Raw. Rough. Rainy.Rural. I am trying to list all adjectives I know starting with R and also to describe the raw, rough, rainy peninsula in west Iceland named Snaefelsness.
North Atlantic ocean in the North and South of the peninsula, holding it in a salty, wild embrace. Black beaches composed of lava. The waves of the ocean ruthlessly dancing and crashing against the black cliffs.
Steep rocky mountains and volcanoes looking like pyramids and a new waterfall to be seen every few minutes (of driving, straight from the car, yes!).
Endless lava fields covered with the greenest moss coming like strange waves from the glacier. I stand there, in the middle of the lava sea and can very well picture how hundreds of thousands of years ago this landscape was being shaped. The black stones I am going through were red, hot lava, flowing on the sides of the Snæfellsjökull volcano. Now the moss has crawled around and wrapped the black stones, creating an image of contrast that makes my head dizzy after several hours of trekking through the fields.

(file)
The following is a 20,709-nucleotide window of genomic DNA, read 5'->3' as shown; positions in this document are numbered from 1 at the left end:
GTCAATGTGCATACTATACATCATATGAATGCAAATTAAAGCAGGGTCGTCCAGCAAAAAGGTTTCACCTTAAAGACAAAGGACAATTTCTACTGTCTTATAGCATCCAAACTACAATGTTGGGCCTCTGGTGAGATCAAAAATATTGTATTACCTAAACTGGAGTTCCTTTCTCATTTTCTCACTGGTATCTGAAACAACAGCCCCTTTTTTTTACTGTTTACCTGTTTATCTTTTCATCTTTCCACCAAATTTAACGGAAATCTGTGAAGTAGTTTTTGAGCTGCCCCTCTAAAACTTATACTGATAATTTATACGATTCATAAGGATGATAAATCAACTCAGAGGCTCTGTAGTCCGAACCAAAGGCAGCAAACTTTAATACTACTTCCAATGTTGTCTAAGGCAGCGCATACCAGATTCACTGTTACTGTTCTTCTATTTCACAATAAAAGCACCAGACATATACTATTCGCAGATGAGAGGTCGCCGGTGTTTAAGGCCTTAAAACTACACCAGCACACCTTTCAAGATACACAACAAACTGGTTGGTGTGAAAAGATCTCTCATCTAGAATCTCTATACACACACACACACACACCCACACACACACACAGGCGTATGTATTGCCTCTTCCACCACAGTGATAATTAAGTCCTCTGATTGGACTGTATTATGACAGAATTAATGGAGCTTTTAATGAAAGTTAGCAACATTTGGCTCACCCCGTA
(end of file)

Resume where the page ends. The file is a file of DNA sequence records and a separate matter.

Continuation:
The Snæfellsjökull glacier stands like a guardian of the peninsula – its white peak and wrinkly, grey slopes against the blue sky.